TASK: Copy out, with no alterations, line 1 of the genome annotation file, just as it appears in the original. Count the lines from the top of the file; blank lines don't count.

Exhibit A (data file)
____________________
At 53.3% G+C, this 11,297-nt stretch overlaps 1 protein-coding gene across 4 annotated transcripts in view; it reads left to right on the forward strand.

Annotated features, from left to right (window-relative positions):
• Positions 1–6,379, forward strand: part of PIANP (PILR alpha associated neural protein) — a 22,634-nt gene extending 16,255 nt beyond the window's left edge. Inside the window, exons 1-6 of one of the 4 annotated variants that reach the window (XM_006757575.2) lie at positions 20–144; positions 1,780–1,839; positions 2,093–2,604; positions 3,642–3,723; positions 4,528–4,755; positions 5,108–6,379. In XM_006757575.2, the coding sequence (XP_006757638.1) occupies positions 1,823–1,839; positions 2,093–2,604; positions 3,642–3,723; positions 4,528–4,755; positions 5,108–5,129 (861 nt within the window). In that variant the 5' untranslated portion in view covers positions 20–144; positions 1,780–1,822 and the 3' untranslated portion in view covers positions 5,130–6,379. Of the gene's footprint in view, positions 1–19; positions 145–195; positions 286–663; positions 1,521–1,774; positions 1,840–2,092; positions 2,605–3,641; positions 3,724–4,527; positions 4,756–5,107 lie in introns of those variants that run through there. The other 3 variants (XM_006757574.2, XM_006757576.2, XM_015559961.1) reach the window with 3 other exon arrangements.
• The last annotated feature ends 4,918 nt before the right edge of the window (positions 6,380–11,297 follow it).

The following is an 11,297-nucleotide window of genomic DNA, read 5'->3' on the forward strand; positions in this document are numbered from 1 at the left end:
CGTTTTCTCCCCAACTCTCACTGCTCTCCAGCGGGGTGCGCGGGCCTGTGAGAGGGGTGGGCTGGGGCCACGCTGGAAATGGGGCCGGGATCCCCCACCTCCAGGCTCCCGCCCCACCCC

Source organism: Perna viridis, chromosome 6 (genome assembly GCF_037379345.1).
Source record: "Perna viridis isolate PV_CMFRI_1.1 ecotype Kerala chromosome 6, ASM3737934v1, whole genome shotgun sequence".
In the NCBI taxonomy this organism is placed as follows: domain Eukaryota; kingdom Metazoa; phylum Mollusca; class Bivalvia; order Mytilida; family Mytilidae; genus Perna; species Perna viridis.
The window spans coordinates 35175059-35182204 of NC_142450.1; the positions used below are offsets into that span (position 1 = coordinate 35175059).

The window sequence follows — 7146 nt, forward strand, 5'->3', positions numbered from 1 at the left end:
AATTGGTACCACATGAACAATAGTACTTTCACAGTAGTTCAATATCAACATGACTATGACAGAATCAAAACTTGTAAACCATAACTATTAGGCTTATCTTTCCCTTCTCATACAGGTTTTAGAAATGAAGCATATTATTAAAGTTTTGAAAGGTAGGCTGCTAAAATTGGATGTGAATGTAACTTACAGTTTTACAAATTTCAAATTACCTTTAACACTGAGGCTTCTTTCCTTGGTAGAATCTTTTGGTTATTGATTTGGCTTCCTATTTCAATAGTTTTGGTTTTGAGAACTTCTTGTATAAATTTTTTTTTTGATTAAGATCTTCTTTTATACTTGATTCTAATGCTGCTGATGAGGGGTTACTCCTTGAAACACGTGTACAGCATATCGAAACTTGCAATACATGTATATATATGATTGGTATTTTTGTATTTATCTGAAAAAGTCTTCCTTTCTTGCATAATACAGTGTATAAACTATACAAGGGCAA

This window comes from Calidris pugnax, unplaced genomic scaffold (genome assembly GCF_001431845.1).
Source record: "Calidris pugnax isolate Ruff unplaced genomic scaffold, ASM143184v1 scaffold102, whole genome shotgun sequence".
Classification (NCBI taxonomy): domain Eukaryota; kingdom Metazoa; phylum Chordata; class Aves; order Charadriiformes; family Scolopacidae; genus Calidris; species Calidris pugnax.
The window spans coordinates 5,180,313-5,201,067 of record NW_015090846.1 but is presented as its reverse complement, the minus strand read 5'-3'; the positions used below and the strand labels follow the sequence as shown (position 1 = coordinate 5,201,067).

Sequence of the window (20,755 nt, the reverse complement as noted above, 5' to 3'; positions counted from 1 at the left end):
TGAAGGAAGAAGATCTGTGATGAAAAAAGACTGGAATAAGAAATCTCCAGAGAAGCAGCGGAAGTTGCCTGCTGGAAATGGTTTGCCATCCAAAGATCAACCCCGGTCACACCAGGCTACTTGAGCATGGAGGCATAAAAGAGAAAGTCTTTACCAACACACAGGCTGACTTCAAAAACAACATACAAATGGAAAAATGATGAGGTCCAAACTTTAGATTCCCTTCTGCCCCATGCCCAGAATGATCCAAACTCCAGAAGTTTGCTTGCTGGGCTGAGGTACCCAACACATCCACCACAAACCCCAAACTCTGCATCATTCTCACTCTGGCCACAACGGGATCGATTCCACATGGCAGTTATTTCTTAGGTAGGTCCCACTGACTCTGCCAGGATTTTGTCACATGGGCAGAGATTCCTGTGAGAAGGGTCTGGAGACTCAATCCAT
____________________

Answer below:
At 53.3% G+C, this 11,297-nt stretch overlaps 1 protein-coding gene across 4 annotated transcripts in view; it reads left to right on the forward strand.